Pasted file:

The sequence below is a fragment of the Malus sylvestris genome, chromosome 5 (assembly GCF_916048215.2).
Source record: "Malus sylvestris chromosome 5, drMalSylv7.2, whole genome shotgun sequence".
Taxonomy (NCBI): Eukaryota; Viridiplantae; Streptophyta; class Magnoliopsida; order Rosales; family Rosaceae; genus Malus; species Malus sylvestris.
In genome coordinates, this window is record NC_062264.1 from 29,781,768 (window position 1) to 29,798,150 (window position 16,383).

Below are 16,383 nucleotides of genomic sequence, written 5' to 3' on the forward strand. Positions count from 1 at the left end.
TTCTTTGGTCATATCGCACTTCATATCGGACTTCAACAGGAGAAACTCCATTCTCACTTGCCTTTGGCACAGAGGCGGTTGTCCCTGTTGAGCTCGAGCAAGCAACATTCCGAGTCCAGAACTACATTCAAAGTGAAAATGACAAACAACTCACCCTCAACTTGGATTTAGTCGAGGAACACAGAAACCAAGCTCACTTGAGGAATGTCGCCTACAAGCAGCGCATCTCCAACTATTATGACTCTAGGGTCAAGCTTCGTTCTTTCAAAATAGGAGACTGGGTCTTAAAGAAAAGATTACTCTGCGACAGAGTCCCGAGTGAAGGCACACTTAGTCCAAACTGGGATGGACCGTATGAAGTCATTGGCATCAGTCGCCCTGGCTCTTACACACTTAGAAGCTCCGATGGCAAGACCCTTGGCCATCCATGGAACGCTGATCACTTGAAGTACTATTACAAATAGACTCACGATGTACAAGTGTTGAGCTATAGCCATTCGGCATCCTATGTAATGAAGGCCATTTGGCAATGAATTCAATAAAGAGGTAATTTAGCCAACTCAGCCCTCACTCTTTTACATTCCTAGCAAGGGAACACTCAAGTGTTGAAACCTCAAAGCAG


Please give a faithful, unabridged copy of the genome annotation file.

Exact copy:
The sequence below is a fragment of the Malus sylvestris genome, chromosome 5 (assembly GCF_916048215.2).
Source record: "Malus sylvestris chromosome 5, drMalSylv7.2, whole genome shotgun sequence".
Taxonomy (NCBI): Eukaryota; Viridiplantae; Streptophyta; class Magnoliopsida; order Rosales; family Rosaceae; genus Malus; species Malus sylvestris.
In genome coordinates, this window is record NC_062264.1 from 29,781,768 (window position 1) to 29,798,150 (window position 16,383).

Below are 16,383 nucleotides of genomic sequence, written 5' to 3' on the forward strand. Positions count from 1 at the left end.
TTCTTTGGTCATATCGCACTTCATATCGGACTTCAACAGGAGAAACTCCATTCTCACTTGCCTTTGGCACAGAGGCGGTTGTCCCTGTTGAGCTCGAGCAAGCAACATTCCGAGTCCAGAACTACATTCAAAGTGAAAATGACAAACAACTCACCCTCAACTTGGATTTAGTCGAGGAACACAGAAACCAAGCTCACTTGAGGAATGTCGCCTACAAGCAGCGCATCTCCAACTATTATGACTCTAGGGTCAAGCTTCGTTCTTTCAAAATAGGAGACTGGGTCTTAAAGAAAAGATTACTCTGCGACAGAGTCCCGAGTGAAGGCACACTTAGTCCAAACTGGGATGGACCGTATGAAGTCATTGGCATCAGTCGCCCTGGCTCTTACACACTTAGAAGCTCCGATGGCAAGACCCTTGGCCATCCATGGAACGCTGATCACTTGAAGTACTATTACAAATAGACTCACGATGTACAAGTGTTGAGCTATAGCCATTCGGCATCCTATGTAATGAAGGCCATTTGGCAATGAATTCAATAAAGAGGTAATTTAGCCAACTCAGCCCTCACTCTTTTACATTCCTAGCAAGGGAACACTCAAGTGTTGAAACCTCAAAGCAG